Audible Tactile Signals and Accessible Currency
Blind Citizens Australia has played an instrumental role in the implementation of audio tactile traffic signals and talking ATMs in Australia. We have also worked with the Reserve Bank of Australia to develop a cash test device which we provide to Australians who are blind or vision impaired (free of charge) to enable them to differentiate between Australian bank notes.
Campaign Against Cinema Chains
More recently, we helped spearhead a campaign against Australia’s four major cinema chains which resulted in the roll-out of audio description at all major cinema locations across Australia.
Blind Citizens Australia’s primary areas of work are access to education, access to employment, access to the built environment, access to public transport and access to information. Access to information has become significantly more complex in modern times with the advance of touch-screen technology. This has impacted not only on entertainment devices but also essential household appliances. We continue to educate the business industry about the barriers that this technology can present for many Australians and work with them to put strategies in place to address these.
We are aware that American legislation requires that accessibility guidelines be included in all government policies for the procurement of information and communications technologies and are actively advocating to work towards the same arrangement in Australia.
The National Disability Insurance Scheme
One of Blind Citizens Australia’s current foci is the National Disability Insurance Scheme (NDIS), which commenced its roll-out in July 2013 across Australia. This major reform is completely shifting the way that disability services are provided in Australia. Under previous arrangements, disability services would receive block funding from various levels of government to help them to provide services to their respective target groups.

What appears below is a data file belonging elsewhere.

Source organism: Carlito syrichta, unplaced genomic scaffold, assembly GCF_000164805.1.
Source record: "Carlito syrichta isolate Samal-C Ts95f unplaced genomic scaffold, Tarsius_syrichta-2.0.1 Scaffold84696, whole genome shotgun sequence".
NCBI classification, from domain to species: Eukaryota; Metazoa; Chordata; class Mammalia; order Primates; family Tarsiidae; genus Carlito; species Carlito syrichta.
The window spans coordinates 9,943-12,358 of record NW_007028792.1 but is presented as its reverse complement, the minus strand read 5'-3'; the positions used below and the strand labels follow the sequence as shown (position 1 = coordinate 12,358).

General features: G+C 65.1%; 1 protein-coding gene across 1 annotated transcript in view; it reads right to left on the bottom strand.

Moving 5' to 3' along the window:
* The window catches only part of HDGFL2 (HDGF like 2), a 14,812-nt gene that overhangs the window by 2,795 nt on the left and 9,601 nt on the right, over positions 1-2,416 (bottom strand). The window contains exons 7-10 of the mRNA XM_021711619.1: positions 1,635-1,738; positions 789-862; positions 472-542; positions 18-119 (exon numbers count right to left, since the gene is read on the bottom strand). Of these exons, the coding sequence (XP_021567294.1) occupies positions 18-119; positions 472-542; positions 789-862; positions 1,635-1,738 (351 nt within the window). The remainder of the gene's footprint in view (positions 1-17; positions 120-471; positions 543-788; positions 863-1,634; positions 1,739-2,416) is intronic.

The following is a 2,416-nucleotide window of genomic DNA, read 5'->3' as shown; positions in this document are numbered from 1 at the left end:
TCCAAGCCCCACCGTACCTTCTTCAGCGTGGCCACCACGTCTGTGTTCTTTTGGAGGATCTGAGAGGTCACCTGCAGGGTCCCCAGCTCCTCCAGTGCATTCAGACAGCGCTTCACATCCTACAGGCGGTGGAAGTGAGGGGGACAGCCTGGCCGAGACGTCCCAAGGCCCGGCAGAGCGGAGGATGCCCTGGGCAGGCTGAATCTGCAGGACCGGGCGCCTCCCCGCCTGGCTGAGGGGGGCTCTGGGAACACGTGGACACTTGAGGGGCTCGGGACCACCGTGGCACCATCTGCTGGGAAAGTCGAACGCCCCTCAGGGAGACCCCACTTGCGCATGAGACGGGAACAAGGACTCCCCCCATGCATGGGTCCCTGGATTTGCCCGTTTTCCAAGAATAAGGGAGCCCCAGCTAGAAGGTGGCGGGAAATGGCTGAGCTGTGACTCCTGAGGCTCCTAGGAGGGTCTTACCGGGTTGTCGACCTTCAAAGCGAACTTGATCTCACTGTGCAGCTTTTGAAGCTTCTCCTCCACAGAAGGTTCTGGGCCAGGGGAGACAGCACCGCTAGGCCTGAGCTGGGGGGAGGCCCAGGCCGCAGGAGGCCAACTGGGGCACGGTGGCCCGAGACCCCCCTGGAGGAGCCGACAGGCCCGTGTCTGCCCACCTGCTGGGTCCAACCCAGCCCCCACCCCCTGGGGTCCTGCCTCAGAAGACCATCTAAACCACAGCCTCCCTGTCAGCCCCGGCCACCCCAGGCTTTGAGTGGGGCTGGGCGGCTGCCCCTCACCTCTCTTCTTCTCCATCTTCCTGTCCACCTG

The NDIS aims to take the control out of the hands of the service provider and instead, place it in the hands of Australians with disabilities. Block funding will no longer be provided. Instead, eligible individuals will be provided with an annual package of funding which they can use to purchase the services and supports that will best meet their needs. This promotes greater choice and control and we believe will result in higher levels of service quality and more competition among providers. BCA is closely monitoring the roll-out of the NDIS to ensure that it adequately addresses the needs of people who are blind or vision impaired. The NDIS is still in its infancy, with full roll-out expected to have been completed by 2020. So far, we have already seen some positive examples of people who are blind or visually impaired that have benefited from the scheme.
Lauren Henley for Vision 2020 Australia at the United Nations, New York
The Zero Project (provides examples of best practice on the implementation on the Convention on the Rights of Persons with Disabilities around the world)